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Some Link Administration Holdings (ASX:LNK) Shareholders Are Down 30%

Simply Wall St

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For many investors, the main point of stock picking is to generate higher returns than the overall market. But if you try your hand at stock picking, your risk returning less than the market. Unfortunately, that's been the case for longer term Link Administration Holdings Limited ( ASX:LNK ) shareholders, since the share price is down 30% in the last three years, falling well short of the market return of around 42%. The falls have accelerated recently, with the share price down 27% in the last three months.

View our latest analysis for Link Administration Holdings

To paraphrase Benjamin Graham: Over the short term the market is a voting machine, but over the long term it's a weighing machine. One imperfect but simple way to consider how the market perception of a company has shifted is to compare the change in the earnings per share (EPS) with the share price movement.

Link Administration Holdings became profitable within the last five years. That would generally be considered a positive, so we are surprised to see the share price is down. So given the share price is down it's worth checking some other metrics too.

Revenue is actually up 22% over the three years, so the share price drop doesn't seem to hinge on revenue, either. It's probably worht worth investigating Link Administration Holdings further; while we may be missing something on this analysis, there might also be an opportunity.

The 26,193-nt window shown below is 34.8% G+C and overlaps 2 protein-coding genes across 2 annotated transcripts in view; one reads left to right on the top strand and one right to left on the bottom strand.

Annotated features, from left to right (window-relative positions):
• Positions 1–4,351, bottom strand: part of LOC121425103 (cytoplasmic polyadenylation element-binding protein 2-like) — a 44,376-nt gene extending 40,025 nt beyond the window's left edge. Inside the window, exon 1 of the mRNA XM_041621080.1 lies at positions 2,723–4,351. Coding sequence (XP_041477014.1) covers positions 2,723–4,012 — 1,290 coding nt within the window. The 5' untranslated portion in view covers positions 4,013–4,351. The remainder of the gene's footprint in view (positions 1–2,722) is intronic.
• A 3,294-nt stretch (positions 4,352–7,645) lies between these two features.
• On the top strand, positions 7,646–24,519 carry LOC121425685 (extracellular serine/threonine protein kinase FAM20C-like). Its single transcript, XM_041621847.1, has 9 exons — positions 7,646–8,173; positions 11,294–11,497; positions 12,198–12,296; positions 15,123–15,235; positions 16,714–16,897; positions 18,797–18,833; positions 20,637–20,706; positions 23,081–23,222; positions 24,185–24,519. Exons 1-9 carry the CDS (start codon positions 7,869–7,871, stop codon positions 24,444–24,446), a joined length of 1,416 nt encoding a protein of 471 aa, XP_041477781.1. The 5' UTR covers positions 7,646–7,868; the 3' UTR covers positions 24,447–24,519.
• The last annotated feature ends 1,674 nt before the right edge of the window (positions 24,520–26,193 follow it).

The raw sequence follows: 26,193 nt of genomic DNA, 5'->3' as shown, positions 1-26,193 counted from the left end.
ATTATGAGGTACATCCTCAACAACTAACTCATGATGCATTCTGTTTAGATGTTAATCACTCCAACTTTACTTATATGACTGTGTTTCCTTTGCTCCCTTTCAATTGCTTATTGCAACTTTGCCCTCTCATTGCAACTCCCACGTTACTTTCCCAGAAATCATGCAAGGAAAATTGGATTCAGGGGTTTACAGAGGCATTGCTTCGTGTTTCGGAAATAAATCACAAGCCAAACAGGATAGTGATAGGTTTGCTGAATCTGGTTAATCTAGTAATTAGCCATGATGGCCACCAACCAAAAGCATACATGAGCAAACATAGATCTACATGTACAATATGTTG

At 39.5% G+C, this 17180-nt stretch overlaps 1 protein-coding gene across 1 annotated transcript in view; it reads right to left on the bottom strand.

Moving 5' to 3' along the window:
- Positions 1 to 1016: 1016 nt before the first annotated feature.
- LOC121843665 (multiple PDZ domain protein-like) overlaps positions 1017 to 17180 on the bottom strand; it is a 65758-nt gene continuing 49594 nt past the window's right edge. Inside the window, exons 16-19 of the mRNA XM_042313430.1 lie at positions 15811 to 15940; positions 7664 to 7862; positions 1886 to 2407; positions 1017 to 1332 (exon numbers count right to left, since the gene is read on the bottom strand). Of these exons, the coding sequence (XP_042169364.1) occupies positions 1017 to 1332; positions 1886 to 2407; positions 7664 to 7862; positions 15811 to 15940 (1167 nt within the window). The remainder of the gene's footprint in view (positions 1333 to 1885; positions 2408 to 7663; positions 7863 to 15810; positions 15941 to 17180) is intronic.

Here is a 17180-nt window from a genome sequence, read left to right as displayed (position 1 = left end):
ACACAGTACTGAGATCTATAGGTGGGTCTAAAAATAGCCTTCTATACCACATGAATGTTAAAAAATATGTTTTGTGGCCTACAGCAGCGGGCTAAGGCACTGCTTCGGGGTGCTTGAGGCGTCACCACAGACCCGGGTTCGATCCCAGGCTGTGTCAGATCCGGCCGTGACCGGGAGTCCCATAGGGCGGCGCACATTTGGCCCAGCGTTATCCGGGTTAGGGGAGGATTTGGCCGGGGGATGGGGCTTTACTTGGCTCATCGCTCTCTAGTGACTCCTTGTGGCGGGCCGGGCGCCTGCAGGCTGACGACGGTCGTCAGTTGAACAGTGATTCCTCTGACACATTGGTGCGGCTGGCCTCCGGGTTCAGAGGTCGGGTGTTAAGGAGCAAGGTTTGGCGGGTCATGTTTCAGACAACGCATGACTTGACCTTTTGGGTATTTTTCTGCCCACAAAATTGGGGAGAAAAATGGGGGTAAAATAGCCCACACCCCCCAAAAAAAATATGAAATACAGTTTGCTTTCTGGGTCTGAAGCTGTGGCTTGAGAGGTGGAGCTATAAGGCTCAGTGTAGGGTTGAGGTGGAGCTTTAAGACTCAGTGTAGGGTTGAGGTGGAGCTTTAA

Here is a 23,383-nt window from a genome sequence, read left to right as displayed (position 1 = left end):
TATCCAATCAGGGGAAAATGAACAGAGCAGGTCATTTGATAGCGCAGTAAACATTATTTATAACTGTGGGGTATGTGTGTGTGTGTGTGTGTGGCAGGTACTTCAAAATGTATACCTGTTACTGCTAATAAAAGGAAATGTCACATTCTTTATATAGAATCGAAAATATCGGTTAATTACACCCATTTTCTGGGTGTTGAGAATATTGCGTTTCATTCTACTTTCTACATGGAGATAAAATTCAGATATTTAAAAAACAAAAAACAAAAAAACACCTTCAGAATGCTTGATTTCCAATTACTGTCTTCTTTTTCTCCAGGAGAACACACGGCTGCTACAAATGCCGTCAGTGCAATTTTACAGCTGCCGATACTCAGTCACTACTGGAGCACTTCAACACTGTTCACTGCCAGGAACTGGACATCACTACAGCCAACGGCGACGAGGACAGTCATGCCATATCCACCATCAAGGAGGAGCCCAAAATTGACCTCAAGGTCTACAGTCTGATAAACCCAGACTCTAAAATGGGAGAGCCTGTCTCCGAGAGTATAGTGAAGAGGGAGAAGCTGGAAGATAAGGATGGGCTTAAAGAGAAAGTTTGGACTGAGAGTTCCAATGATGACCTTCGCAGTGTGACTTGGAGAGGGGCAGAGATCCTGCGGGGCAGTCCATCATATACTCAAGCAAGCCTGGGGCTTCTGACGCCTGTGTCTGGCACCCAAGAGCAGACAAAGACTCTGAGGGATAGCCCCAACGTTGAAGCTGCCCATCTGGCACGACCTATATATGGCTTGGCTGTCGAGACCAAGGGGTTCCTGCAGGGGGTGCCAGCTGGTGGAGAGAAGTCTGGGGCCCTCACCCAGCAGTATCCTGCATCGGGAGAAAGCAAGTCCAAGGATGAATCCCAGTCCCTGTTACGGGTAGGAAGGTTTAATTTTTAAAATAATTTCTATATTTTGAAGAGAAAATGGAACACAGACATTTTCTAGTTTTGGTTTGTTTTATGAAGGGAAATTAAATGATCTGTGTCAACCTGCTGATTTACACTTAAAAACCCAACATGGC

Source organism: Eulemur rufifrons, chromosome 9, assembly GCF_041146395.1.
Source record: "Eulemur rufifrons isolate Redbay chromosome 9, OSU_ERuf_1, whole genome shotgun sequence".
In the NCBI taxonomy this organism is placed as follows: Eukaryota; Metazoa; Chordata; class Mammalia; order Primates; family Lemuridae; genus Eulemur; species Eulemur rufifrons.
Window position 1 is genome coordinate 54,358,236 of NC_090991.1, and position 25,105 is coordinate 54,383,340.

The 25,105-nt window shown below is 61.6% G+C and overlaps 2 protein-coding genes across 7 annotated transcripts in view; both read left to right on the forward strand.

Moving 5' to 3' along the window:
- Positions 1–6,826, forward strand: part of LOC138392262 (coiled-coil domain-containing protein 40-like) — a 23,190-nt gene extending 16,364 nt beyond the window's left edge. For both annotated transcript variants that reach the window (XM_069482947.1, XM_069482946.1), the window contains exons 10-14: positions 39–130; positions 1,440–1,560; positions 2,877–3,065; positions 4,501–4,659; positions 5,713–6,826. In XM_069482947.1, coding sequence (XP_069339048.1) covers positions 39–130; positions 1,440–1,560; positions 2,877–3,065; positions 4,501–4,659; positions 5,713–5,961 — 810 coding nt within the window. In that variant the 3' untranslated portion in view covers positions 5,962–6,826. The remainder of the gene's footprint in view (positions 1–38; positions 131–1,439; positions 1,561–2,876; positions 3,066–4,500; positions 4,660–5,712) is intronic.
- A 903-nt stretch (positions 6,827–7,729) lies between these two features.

The graphic below shows how revenue and earnings have changed as management guided the business forward. If you want to see cashflow, you can click on the chart.

ASX:LNK Income Statement, June 18th 2019

We consider it positive that insiders have made significant purchases in the last year. Even so, future earnings will be far more important to whether current shareholders make money. So it makes a lot of sense to check out what analysts think Link Administration Holdings will earn in the future (free profit forecasts) .

What About Dividends?

As well as measuring the share price return, investors should also consider the total shareholder return (TSR). The TSR incorporates the value of any spin-offs or discounted capital raisings, along with any dividends, based on the assumption that the dividends are reinvested. It's fair to say that the TSR gives a more complete picture for stocks that pay a dividend. In the case of Link Administration Holdings, it has a TSR of -21% for the last 3 years. That exceeds its share price return that we previously mentioned. The dividends paid by the company have thusly boosted the total shareholder return.

A Different Perspective

Over the last year, Link Administration Holdings shareholders took a loss of 18%, including dividends. In contrast the market gained about 11%. However, keep in mind that even the best stocks will sometimes underperform the market over a twelve month period. Shareholders have lost 7.7% per year over the last three years, so the share price drop has become steeper, over the last year; a potential symptom of as yet unsolved challenges. We would be wary of buying into a company with unsolved problems, although some investors will buy into struggling stocks if they believe the price is sufficiently attractive. If you want to research this stock further, the data on insider buying is an obvious place to start. You can click here to see who has been buying shares - and the price they paid.

Link Administration Holdings is not the only stock that insiders are buying. For those who like to find winning investments this free list of growing companies with recent insider purchasing, could be just the ticket.

Please note, the market returns quoted in this article reflect the market weighted average returns of stocks that currently trade on AU exchanges.

We aim to bring you long-term focused research analysis driven by fundamental data. Note that our analysis may not factor in the latest price-sensitive company announcements or qualitative material.

If you spot an error that warrants correction, please contact the editor at editorial-team@simplywallst.com . This article by Simply Wall St is general in nature. It does not constitute a recommendation to buy or sell any stock, and does not take account of your objectives, or your financial situation. Simply Wall St has no position in the stocks mentioned. Thank you for reading.